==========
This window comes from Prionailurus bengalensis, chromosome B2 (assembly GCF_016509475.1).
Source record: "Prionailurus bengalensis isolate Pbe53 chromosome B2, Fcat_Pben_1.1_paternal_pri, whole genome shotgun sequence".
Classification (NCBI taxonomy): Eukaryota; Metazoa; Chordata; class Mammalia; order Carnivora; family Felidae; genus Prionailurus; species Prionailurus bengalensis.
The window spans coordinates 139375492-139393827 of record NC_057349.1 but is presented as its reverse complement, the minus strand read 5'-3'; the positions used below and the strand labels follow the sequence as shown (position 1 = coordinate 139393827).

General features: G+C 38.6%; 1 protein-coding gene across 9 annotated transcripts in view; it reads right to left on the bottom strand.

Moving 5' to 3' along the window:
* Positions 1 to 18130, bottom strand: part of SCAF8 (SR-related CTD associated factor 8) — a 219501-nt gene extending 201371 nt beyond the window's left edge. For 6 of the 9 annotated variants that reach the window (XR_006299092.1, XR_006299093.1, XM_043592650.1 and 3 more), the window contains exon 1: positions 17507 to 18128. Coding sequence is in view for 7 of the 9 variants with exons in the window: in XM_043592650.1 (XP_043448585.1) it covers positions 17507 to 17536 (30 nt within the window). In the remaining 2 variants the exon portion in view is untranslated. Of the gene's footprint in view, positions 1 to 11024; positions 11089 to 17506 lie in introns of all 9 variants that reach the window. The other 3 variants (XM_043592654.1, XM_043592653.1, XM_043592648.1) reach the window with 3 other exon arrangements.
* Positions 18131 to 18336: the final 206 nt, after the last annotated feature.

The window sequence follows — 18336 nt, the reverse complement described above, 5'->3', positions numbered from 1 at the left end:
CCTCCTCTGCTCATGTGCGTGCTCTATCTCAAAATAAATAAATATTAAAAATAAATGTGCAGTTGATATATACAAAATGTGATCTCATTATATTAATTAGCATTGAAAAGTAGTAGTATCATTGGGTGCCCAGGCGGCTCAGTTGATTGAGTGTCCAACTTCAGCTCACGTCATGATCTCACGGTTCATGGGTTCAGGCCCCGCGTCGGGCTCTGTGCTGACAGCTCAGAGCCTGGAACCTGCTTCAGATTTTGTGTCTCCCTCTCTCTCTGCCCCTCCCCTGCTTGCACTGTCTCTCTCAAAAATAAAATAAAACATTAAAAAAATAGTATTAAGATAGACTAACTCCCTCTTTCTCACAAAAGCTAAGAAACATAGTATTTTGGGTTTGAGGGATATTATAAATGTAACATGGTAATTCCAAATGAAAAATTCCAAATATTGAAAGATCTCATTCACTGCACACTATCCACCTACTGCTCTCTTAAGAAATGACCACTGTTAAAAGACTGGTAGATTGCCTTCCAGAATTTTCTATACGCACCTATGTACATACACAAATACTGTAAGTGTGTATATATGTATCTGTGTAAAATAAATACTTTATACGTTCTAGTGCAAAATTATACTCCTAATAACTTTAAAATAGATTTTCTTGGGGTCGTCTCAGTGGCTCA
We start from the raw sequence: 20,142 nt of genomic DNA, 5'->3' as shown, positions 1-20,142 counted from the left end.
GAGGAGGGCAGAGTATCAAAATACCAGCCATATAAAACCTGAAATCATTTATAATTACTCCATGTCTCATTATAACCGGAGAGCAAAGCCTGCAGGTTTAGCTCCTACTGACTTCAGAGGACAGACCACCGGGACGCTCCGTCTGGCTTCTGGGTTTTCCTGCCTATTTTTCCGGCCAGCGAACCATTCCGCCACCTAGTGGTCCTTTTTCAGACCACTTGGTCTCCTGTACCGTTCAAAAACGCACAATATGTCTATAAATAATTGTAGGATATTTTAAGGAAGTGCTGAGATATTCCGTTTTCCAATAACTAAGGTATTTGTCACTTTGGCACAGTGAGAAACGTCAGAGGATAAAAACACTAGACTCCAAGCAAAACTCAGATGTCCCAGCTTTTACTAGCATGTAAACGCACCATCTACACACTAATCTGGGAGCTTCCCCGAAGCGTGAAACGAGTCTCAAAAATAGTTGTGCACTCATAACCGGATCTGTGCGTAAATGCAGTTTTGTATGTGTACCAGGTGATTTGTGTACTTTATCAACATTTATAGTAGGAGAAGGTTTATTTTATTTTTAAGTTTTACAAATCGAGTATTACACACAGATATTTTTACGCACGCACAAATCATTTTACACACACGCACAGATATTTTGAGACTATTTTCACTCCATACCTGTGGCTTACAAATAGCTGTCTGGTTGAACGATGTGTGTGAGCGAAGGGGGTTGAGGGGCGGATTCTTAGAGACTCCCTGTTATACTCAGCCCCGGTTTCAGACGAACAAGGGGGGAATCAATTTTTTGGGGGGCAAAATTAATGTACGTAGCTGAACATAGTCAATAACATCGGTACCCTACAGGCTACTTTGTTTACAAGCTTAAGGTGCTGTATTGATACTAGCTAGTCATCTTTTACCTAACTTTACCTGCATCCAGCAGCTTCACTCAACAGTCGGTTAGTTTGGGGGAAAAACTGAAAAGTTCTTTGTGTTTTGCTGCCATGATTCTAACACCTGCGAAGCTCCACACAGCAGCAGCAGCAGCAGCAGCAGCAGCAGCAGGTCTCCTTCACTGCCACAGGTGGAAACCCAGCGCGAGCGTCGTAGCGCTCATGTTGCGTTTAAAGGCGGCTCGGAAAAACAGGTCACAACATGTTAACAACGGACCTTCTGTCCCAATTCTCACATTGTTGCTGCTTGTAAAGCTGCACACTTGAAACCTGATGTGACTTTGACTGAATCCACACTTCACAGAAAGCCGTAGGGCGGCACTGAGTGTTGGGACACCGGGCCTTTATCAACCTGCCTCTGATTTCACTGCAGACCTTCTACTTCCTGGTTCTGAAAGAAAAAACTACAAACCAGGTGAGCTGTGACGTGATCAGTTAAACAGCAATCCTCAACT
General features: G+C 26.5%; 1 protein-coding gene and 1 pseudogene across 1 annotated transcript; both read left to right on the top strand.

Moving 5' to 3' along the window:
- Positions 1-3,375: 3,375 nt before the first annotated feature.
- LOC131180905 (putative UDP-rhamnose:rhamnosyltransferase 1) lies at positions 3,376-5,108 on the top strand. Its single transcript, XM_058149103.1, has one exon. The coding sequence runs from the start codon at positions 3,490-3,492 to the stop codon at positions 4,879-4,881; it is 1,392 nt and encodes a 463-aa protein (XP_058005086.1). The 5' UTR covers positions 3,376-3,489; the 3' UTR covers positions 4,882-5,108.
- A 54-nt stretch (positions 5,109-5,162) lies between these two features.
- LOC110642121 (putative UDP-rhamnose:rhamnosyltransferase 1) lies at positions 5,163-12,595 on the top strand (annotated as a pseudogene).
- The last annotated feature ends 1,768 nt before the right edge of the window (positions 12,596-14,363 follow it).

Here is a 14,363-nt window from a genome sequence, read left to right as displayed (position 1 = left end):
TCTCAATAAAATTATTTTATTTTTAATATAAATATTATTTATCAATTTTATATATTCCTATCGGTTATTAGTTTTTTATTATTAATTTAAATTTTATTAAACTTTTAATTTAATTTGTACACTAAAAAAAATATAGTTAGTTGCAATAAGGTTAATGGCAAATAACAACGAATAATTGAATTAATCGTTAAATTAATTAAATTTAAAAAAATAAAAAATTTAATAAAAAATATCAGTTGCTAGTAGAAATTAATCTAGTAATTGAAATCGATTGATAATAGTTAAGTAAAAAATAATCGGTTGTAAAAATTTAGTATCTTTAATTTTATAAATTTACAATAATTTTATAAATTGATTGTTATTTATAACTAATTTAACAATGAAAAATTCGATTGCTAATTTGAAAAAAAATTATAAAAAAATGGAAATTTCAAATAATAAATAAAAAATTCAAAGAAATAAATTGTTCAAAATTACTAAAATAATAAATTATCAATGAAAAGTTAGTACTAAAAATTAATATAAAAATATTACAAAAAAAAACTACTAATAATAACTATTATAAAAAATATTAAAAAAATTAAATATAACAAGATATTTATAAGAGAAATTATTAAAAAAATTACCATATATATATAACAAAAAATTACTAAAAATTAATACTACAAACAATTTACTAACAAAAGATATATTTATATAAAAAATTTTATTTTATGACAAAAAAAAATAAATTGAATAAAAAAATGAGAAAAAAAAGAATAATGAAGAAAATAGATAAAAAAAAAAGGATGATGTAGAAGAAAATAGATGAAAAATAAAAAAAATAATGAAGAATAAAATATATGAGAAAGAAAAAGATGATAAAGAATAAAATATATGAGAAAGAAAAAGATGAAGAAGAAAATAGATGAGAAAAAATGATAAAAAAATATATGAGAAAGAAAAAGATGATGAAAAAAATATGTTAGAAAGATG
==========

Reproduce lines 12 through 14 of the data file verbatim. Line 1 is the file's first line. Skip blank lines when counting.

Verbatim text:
GAGGAGGGCAGAGTATCAAAATACCAGCCATATAAAACCTGAAATCATTTATAATTACTCCATGTCTCATTATAACCGGAGAGCAAAGCCTGCAGGTTTAGCTCCTACTGACTTCAGAGGACAGACCACCGGGACGCTCCGTCTGGCTTCTGGGTTTTCCTGCCTATTTTTCCGGCCAGCGAACCATTCCGCCACCTAGTGGTCCTTTTTCAGACCACTTGGTCTCCTGTACCGTTCAAAAACGCACAATATGTCTATAAATAATTGTAGGATATTTTAAGGAAGTGCTGAGATATTCCGTTTTCCAATAACTAAGGTATTTGTCACTTTGGCACAGTGAGAAACGTCAGAGGATAAAAACACTAGACTCCAAGCAAAACTCAGATGTCCCAGCTTTTACTAGCATGTAAACGCACCATCTACACACTAATCTGGGAGCTTCCCCGAAGCGTGAAACGAGTCTCAAAAATAGTTGTGCACTCATAACCGGATCTGTGCGTAAATGCAGTTTTGTATGTGTACCAGGTGATTTGTGTACTTTATCAACATTTATAGTAGGAGAAGGTTTATTTTATTTTTAAGTTTTACAAATCGAGTATTACACACAGATATTTTTACGCACGCACAAATCATTTTACACACACGCACAGATATTTTGAGACTATTTTCACTCCATACCTGTGGCTTACAAATAGCTGTCTGGTTGAACGATGTGTGTGAGCGAAGGGGGTTGAGGGGCGGATTCTTAGAGACTCCCTGTTATACTCAGCCCCGGTTTCAGACGAACAAGGGGGGAATCAATTTTTTGGGGGGCAAAATTAATGTACGTAGCTGAACATAGTCAATAACATCGGTACCCTACAGGCTACTTTGTTTACAAGCTTAAGGTGCTGTATTGATACTAGCTAGTCATCTTTTACCTAACTTTACCTGCATCCAGCAGCTTCACTCAACAGTCGGTTAGTTTGGGGGAAAAACTGAAAAGTTCTTTGTGTTTTGCTGCCATGATTCTAACACCTGCGAAGCTCCACACAGCAGCAGCAGCAGCAGCAGCAGCAGCAGCAGGTCTCCTTCACTGCCACAGGTGGAAACCCAGCGCGAGCGTCGTAGCGCTCATGTTGCGTTTAAAGGCGGCTCGGAAAAACAGGTCACAACATGTTAACAACGGACCTTCTGTCCCAATTCTCACATTGTTGCTGCTTGTAAAGCTGCACACTTGAAACCTGATGTGACTTTGACTGAATCCACACTTCACAGAAAGCCGTAGGGCGGCACTGAGTGTTGGGACACCGGGCCTTTATCAACCTGCCTCTGATTTCACTGCAGACCTTCTACTTCCTGGTTCTGAAAGAAAAAACTACAAACCAGGTGAGCTGTGACGTGATCAGTTAAACAGCAATCCTCAACT
General features: G+C 26.5%; 1 protein-coding gene and 1 pseudogene across 1 annotated transcript; both read left to right on the top strand.

Moving 5' to 3' along the window: